Aol’s recent acquisition of Millennial Media and its ad deal with Microsoft are all part of its stragegy to “rethink distribution”, according to director of video for Europe, Mark Melling.
Speaking at the OTT TV World Summit in London this morning, Melling said that there are two simultaneous trends happening in the video space: viewers are watching TV content on laptops, tablets and phones; but paradoxically there is also growth in the size of livingroom screens.
“We need to rethink distribution – hit people everywhere. It’s not about bringing them into your black box, into your ecosystem, it’s about plugging into another one,” said Melling, citing partneships with the likes of The Guardian and Microsoft’s Xbox.
The Aol executive said that the company distributes content across 17 OTT devices, including Roku and Apple TV boxes, and is investing in multi-platform content such as morning show Aol Rise and female-skewing Being Mum, as well as “leanback” programmes like Citizen Mars – about the finalists hoping to take part in the Mars One mission.
The latter launched in September, is sponsored by Honda, distributed by the Aol On network, made by Aol-owned tech site Engadget and has been advertised on Microsoft sites and Skype.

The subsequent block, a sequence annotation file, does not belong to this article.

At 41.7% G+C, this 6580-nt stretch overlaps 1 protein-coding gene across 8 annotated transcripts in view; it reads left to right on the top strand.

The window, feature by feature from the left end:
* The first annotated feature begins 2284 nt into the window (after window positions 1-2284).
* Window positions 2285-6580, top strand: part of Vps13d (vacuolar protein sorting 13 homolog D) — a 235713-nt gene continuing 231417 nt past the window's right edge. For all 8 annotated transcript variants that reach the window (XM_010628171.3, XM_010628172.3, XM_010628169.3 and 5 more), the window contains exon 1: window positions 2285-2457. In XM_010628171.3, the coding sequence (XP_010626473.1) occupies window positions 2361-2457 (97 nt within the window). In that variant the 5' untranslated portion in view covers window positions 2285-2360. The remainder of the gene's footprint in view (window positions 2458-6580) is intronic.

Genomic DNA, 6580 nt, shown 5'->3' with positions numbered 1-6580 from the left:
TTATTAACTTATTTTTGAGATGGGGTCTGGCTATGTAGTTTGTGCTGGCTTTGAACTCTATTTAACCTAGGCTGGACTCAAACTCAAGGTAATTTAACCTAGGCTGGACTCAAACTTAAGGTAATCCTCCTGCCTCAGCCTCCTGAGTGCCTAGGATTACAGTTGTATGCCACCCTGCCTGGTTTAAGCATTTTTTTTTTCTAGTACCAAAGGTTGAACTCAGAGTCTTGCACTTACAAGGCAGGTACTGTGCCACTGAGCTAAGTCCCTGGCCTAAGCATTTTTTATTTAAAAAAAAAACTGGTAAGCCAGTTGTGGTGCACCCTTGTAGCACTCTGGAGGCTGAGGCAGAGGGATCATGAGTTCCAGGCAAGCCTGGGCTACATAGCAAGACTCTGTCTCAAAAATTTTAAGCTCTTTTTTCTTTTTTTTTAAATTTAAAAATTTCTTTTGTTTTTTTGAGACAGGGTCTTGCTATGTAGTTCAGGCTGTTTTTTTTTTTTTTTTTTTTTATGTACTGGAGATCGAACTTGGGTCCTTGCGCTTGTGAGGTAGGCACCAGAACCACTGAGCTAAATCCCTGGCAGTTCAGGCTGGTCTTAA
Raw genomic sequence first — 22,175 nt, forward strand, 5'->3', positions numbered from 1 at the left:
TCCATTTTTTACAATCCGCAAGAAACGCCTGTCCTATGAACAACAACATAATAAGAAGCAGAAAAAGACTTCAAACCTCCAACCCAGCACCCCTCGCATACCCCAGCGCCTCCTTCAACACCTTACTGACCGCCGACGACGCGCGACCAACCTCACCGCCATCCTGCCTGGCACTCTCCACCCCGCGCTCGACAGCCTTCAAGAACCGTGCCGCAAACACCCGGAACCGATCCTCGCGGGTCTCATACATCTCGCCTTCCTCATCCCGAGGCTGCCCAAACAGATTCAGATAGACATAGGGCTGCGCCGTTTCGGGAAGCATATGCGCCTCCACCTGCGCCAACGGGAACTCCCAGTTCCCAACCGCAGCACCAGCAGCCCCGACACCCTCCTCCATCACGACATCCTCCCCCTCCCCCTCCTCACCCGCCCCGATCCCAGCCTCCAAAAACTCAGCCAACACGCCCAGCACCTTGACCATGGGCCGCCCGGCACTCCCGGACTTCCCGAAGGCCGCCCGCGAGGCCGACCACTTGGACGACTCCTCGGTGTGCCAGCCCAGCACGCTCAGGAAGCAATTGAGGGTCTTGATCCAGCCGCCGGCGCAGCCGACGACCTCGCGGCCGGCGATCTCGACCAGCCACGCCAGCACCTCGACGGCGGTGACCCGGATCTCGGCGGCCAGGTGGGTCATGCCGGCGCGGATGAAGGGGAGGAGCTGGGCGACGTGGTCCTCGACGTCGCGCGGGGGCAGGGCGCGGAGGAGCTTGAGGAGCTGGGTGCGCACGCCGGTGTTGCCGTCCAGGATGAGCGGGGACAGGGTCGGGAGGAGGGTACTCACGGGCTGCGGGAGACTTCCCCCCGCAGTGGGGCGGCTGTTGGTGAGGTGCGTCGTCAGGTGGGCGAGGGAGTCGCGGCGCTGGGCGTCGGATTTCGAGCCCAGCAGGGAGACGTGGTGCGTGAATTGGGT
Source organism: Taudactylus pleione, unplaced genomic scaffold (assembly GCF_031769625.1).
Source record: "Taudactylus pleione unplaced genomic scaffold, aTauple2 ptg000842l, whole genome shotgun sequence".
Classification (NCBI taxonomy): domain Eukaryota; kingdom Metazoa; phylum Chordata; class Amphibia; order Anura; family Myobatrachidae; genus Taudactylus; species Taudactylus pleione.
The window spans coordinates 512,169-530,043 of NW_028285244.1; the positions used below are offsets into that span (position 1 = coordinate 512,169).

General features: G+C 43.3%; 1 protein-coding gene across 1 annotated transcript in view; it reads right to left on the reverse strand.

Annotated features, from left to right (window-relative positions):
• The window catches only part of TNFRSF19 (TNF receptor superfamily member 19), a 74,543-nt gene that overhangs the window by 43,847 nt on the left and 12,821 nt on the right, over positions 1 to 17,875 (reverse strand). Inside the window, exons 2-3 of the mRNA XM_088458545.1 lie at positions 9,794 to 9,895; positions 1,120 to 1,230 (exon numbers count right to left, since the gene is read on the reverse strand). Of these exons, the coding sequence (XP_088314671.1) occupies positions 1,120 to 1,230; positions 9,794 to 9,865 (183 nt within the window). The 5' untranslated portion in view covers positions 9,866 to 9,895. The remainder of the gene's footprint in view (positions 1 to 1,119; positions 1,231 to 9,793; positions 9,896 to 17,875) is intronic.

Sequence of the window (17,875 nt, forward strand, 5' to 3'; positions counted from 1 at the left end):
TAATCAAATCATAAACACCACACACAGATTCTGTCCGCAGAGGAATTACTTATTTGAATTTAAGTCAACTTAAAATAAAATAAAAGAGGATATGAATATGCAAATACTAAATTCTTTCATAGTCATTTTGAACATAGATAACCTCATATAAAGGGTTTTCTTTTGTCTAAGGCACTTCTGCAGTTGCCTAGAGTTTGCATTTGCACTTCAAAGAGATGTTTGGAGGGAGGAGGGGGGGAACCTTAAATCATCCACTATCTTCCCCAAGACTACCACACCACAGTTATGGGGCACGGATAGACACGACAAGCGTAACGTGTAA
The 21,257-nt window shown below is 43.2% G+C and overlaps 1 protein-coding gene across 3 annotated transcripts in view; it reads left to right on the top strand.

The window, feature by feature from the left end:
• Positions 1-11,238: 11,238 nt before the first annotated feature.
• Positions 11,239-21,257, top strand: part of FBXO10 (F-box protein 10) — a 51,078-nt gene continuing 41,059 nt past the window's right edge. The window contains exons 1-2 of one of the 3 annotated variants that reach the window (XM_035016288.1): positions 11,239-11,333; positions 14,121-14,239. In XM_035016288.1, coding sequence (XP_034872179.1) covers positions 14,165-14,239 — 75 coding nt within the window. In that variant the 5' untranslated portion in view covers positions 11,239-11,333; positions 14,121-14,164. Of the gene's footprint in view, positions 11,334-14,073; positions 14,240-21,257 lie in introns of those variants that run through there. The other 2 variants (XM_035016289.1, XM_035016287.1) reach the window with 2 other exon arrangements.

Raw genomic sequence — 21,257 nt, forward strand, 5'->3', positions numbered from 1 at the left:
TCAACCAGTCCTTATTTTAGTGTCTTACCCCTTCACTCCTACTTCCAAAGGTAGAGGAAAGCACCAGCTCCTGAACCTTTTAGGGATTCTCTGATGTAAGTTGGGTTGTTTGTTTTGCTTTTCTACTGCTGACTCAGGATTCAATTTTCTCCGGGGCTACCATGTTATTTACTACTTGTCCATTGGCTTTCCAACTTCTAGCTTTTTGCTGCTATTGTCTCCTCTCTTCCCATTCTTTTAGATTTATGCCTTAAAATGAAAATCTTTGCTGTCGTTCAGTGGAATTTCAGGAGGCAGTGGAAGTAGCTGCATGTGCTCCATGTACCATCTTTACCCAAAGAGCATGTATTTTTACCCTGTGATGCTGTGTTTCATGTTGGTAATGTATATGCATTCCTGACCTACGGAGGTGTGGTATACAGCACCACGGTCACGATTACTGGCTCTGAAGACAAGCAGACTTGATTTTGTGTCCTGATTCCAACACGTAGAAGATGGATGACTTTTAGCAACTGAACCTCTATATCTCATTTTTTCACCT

“[We are] also engaging with other peoples’ content; we take other peoples’ content and syndicate it,” said Melling. He claimed that this gives Aol data about what people like to watch, which helps to inform what conent to make.
In October, Aol completed its acquisition of end-to-end mobile platform Millennial Media. The company said that deal will boost its global mobile capabilities and scale for advertisers and agencies, and offers the “most attractive monetisation platform for app developers”.
In the summer, Aol partnered with Microsoft, assuming management and sales responsibility for all of Microsoft’s display, mobile and video advertising inventory in nine key global markets – the United States, the United Kingdom, Canada, Brazil, France, Germany, Italy, Spain, and Japan.
Melling said that Aol had essentially bought “91% of Microsoft’s advertising business” in a bid to “leverage their ecosystem.”
Both deals came after US mobile giant Verizon completed its US$4.4 billion buyout of Aol in June.
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